Ngā Ara Whakatupuranga | Strengthening Māori leadership in the public service

Published on Rāpare, 20 Kohitātea, 2022

Te Puni Kōkiri and Te Ope Kātua (NZDF) have joined forces for a second year to tautoko their service personnel as they shed the uniform for civilian life.

Our first rōpū for Ngā Ara Whakatupuranga | New Frontiers in 2021 with our Tumu Mō Te Puni Kōkiri who initiated the kaupapa.

Te Puni Kōkiri and Te Ope Kātua have joined forces again to tautoko their service personnel as they shed the uniform and transition back into civilian life, setting their sights on strengthening Māori public service leadership.
Ngā Ara Whakatupuranga | New Frontiers is a hononga between Te Puni Kōkiri, Te Ope Kātua o Aotearoa and Te Kawa Mataaho, championed by our Te Tumu Whakarae mō Te Puni Kōkiri, Dave Samuels.

Flanking the current “Commander-in-Chief” Dave Samuels with former CEOs of Te Puni Kōkiri, Tā Wira Gardiner (1992-1995) and on left Leith Comer (2001-2013) who all have been part of the Te Ope Kātua and Te Puni Kōkiri.

Dave says “Their skills can range from organisational support, to logistics, mentoring, and communications or even how to get the best from your teams. But many need a guiding hand to see how their diverse pūkenga can transition anywhere.”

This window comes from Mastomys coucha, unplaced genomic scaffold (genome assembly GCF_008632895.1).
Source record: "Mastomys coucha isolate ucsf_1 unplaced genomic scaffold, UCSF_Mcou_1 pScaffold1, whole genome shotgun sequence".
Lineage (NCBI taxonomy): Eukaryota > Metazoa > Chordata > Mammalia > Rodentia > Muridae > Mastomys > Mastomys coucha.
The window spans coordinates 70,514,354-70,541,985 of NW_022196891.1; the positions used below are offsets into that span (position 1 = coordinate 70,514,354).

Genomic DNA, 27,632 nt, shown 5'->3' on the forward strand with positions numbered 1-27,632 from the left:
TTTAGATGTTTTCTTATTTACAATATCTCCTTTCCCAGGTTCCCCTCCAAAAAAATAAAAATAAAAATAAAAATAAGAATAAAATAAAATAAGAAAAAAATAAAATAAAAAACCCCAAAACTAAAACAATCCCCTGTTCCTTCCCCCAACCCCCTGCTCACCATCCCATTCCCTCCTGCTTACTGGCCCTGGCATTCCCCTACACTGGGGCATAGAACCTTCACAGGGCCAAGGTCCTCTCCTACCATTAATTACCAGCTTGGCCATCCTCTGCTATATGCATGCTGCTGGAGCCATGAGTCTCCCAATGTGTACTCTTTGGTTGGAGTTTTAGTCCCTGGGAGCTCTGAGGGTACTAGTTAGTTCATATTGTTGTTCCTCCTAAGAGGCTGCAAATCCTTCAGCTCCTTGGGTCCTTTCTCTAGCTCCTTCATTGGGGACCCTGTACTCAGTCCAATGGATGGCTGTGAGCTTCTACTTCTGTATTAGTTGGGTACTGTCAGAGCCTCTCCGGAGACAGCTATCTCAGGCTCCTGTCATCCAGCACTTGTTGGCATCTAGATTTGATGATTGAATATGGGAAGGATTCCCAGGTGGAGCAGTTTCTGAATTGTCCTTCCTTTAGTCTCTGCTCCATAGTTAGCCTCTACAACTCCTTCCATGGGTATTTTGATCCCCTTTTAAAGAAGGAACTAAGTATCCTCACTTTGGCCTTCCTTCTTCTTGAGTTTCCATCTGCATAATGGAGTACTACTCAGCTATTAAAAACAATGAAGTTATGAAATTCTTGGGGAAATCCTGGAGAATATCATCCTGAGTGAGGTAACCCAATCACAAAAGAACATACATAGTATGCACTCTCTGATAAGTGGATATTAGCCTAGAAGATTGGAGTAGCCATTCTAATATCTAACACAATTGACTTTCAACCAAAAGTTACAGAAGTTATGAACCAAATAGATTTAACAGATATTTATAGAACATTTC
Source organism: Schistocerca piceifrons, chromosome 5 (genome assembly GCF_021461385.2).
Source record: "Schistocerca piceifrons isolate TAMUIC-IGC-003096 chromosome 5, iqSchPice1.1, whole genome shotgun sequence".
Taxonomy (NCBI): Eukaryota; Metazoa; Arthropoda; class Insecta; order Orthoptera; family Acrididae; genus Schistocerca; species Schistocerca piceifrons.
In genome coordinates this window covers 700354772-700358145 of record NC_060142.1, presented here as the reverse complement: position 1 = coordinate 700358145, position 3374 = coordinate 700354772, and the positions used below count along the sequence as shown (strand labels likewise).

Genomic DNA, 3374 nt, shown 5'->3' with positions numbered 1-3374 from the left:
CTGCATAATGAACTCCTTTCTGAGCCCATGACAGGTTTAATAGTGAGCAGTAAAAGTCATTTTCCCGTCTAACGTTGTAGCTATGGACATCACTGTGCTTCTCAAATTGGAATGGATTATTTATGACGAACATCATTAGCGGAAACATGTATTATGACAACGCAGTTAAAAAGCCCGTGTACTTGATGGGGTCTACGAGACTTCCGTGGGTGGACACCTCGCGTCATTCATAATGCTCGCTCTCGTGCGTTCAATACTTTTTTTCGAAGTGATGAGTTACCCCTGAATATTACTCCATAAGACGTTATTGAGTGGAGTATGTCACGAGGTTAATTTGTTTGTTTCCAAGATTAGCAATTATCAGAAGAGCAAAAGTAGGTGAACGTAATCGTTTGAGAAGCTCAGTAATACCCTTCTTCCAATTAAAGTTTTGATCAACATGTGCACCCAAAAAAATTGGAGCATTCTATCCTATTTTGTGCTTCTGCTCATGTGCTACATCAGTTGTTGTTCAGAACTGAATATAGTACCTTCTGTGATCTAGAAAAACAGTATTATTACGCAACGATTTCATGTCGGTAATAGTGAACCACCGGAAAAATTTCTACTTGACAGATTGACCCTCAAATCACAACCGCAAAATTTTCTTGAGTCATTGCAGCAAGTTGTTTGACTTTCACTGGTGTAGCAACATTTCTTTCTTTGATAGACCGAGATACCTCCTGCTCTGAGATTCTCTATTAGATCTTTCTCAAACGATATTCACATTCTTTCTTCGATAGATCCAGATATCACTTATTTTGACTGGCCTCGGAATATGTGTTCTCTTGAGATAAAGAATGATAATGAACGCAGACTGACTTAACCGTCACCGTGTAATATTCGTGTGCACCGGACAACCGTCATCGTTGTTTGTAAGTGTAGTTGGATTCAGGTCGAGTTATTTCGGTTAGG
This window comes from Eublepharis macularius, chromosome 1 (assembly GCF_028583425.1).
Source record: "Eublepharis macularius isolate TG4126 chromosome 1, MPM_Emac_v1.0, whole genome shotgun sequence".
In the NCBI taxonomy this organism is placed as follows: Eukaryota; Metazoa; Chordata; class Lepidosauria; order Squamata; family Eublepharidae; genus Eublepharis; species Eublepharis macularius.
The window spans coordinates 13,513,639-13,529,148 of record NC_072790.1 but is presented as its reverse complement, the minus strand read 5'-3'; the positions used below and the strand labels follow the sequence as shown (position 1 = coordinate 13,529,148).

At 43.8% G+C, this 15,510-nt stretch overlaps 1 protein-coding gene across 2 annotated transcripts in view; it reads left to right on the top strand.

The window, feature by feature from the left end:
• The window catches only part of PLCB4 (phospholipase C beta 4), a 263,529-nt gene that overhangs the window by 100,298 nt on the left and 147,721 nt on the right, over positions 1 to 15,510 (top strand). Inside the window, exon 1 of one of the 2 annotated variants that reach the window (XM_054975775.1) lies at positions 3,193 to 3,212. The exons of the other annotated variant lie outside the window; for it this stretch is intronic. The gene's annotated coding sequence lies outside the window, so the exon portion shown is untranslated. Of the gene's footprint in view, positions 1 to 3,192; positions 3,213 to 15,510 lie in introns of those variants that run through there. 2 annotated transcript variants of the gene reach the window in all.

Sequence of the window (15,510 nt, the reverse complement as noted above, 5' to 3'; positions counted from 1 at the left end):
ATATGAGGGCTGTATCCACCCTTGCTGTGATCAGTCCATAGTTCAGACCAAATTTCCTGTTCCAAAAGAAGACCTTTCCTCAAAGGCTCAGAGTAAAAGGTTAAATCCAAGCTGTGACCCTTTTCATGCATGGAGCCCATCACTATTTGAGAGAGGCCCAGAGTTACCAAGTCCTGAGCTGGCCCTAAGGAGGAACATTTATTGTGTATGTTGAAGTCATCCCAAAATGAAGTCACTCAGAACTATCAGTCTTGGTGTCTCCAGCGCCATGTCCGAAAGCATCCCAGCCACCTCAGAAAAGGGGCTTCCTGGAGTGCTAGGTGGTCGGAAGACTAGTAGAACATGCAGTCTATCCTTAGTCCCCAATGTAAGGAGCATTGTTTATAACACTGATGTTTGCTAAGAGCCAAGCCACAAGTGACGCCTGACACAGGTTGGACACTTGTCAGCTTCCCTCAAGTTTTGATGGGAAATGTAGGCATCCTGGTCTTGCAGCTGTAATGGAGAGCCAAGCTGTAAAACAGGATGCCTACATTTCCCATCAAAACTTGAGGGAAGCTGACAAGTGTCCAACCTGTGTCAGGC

“Te Puni Kōkiri has a longstanding connection with the New Zealand Defence Force, particularly in leadership positions, with previous Chief Executives Tā Wira Gardiner and Leith Comer (QSO) serving in the New Zealand Army, as well as myself.”

The Defence Force has a wealth of Māori leaders, and each year a number leave to pursue a second career in the civilian world, with most having little knowledge of the employment opportunities and leadership roles available within the public service.

Te Puni Kōkiri supports the programme twice yearly – February to July and June to November so there is an overlap allowing one cohort to tautoko another.

Three service personnel have been chosen to undertake the six-month programme across our tari with NZDF continuing to support them as their parent agency and Te Puni Kōkiri being the host agency.

 Dawn Boxer of Ngāpuhi, who came to Te Puni Kōkiri last year as part of the Ngā Ara Whakatupuranga pilot programme, says “it’s a great kaupapa to bring Māori that can influence and enhance the public service with the ultimate objective of securing a permanent leadership role in one of the public service departments.”

“When our wāhine and tāne Māori leave the forces, it can be a real culture shock for many who have spent decades in the defence world; it’s all they’ve known.

“The skills that they have to share, that could help to lift whānau, are at risk of being wasted if just left to chance”, says Boxer.

Nau mai ki te whānau o Te Puni Kōkiri:

Jill Cotter and Richard Williams will be placed with our tari ā-rohe in Kirikiriroa and Tāmaki Makaurau while Rob Te Moana will be at Te Tari Matua in Pōneke.

A whakatau will be held on 14 February in the Nau Mai Room. Due to COVID-19 restrictions, seating will be limited to 60 for Te Puni Kōkiri staff and kapa haka, and 20 seats will be reserved for manuhiri.  

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